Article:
Last night, I began feeling well again, and in a moment of enlightenment seemed to wake up.  “Katherine,” I heard. “You don’t know the future. Let it go. Leave it up to The Big Whatever. You have no idea what is going to happen. Enjoy being here in your house now, enjoy the gorgeous weather. Let go of all your expectations—how YOU want it to be or think it will be.  At the moment everything is fine. Continue showing the house, but accept the uncertainty, and remember to keep holding the context that this is all going to work out better even than you can imagine, and You. Do. Not. Know. How.”

Trusting is not easy in a world that seems rife with tragedy and danger. On the other hand, I could see that my worry served no purpose whatsoever, given I had done all that I could do. So something inside me shifted. I felt as if I stepped into a delicious, warm flow of energy again. I laughed with relief and seemed to hear a responding laughter in the air.



5. CE widgetEverything worthwhile in life takes just a little more courage than we currently have.—John Patrick Shanley

Learn to:

  • Master Fear
  • Access Your Own Wisdom
  • Eliminate Negative Self-Judgment
  • Express Yourself Fully

The workshop is not just for performers.

 Katherine Kerr is a brilliant actress. It is not surprising that her method of teaching is as alive and plugged into human behaviors as are her portrayals of characters that you would swear have just been brought into the room from their real lives. –Mike Nichols

I was in a production of Urban Blight at the Manhattan Theatre Club in New York Citywith E. Katherine Kerr. I watched her, riveted, in the wings every night in one of the most powerful moments I had ever seen onstage yet it was never the quite the same. I enrolled in her powerful Creative Explosion Workshop.  My career and my life have never been the same.  The Four Principles are life altering. —Faith Prince, Tony Award Winning Actress

While the workshop is powerful, it is also easy and gentle. There is no pressure. We write, share, learn, and laugh a lot. Participants leave the workshop feeling clearer, energized, and often utterly transformed.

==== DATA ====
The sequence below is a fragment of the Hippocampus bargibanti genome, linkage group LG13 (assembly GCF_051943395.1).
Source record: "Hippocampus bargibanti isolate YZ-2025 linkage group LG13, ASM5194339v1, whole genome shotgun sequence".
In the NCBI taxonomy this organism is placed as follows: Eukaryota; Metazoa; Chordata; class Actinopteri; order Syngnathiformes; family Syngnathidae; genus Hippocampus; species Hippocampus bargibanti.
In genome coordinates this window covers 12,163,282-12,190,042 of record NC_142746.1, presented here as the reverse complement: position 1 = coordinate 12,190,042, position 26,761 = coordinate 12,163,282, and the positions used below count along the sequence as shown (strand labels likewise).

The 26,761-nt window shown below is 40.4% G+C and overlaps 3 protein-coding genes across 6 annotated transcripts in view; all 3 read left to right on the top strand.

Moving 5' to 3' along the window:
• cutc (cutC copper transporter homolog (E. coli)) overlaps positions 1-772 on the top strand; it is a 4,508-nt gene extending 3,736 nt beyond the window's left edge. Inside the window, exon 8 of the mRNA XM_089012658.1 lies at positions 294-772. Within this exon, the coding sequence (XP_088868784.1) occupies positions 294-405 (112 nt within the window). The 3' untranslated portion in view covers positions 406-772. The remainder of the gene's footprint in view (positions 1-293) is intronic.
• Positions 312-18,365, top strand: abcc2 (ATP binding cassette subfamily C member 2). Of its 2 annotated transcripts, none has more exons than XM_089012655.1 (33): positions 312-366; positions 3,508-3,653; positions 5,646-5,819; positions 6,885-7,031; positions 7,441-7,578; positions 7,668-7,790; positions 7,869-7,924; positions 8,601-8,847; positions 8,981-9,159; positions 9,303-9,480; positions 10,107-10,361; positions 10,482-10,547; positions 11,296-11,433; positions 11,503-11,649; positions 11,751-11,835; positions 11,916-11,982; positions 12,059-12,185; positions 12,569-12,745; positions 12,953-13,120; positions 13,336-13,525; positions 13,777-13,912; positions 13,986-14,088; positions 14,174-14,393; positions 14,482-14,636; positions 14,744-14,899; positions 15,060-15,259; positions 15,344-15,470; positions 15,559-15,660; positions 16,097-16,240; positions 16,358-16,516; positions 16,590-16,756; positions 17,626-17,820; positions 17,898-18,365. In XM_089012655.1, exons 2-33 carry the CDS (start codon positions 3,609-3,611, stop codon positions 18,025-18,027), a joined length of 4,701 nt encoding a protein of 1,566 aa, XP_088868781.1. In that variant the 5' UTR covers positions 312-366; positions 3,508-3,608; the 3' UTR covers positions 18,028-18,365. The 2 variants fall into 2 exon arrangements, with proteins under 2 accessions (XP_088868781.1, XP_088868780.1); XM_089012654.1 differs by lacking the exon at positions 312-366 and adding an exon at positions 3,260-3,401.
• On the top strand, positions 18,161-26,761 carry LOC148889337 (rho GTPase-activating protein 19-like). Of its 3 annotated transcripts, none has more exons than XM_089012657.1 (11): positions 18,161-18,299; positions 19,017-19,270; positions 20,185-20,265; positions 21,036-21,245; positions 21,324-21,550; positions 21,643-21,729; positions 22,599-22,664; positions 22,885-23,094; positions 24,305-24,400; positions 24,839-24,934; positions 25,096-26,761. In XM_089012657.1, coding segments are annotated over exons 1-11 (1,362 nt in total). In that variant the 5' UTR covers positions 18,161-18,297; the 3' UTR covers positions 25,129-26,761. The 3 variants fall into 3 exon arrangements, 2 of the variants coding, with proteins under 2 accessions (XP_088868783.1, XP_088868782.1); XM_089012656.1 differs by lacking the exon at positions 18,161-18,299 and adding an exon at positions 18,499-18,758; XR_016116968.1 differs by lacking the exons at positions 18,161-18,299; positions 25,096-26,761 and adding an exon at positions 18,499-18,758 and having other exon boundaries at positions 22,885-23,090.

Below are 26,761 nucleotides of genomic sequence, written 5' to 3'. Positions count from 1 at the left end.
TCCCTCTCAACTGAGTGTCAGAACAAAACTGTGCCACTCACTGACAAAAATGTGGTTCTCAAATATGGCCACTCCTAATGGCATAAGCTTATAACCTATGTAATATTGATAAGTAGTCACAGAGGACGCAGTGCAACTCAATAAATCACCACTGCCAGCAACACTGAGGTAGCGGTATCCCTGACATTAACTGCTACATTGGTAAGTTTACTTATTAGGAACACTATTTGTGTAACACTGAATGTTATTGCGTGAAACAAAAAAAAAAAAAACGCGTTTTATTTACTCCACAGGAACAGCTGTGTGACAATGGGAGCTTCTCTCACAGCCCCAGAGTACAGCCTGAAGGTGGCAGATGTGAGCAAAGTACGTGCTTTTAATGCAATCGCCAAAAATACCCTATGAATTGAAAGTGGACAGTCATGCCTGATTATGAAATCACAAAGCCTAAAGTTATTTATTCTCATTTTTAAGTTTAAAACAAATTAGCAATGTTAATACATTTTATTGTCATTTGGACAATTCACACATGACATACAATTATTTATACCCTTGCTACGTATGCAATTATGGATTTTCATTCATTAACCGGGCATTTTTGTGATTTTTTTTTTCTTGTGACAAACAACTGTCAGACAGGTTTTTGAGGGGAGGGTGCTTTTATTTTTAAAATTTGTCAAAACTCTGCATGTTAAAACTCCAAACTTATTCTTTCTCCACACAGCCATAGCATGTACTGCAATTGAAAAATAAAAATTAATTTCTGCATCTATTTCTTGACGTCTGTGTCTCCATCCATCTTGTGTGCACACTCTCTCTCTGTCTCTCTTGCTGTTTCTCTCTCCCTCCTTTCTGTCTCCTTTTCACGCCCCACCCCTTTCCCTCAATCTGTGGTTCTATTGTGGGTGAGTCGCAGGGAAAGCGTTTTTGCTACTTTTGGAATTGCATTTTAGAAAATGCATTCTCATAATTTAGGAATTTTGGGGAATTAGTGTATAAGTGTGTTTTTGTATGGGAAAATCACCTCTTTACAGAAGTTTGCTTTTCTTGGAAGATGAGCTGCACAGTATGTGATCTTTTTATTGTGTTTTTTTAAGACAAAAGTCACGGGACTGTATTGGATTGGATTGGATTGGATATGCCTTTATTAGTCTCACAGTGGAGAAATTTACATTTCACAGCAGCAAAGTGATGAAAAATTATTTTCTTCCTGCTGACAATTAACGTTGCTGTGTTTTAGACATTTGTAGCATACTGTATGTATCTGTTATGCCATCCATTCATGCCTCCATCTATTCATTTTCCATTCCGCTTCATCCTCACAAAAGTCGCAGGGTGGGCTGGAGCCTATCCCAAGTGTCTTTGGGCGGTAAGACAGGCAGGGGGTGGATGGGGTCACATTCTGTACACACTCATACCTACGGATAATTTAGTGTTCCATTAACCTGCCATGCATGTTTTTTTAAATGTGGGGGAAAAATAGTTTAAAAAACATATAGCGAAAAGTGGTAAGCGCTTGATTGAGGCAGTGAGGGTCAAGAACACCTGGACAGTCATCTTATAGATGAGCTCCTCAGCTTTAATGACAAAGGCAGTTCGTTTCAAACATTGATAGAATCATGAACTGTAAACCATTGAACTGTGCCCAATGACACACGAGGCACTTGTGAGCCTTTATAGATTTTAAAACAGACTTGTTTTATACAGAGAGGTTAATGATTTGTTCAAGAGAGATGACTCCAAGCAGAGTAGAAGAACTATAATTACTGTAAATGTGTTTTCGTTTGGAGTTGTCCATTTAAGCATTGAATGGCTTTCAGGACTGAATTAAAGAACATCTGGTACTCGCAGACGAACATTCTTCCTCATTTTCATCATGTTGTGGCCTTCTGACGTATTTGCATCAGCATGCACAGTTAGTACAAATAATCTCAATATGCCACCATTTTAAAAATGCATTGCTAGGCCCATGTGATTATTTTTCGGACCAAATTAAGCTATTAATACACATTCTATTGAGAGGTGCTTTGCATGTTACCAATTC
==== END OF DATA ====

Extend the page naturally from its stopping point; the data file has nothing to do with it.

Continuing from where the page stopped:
Saturday and Sunday June 11 & 12

1 to 6 pm in Wilton , CT

 FEE: First time participant: $250

Repeating participant: $150

To enroll or more information email EKatherineKerr@aol.com


Bull.ospMy new neighborhood in Nokomis is a mix of gated, landscaped developments, tattered old Florida houses, and fields with cows and horses. The roads are wide, flat, and people drive either too fast or too slow—the young cowboys in trucks are irritated by the old codgers in Camrys.AOL

Yesterday, I went for a stroll and saw a small group of enormous brown bulls in a field right next to the sidewalk. One huge one near the fence seemed to be having a lot of fun with an empty cardboard box.  He managed to put his head through it, lift it up, and, with his nose sticking out, toss it around wildly.  Very funny. I thought only cats made cardboard boxes into toys.

A second bull, attracted by the activity, ambled over and started licking and chewing on another box. I could see by the label that it once held vegetables. Ah, so it was the flavored cardboard they were after. It seemed to be quite a treat as they both ripped off pieces and chewed away contentedly.

I laughed as I watched and complimented them on eating their veggies. I reassured them that I too am a vegetarian and continued my walk.

This morning in my meditation I was given the message “Katherine. Every day look for love. Express it and receive it. Remember, every moment of love is a victory in life.”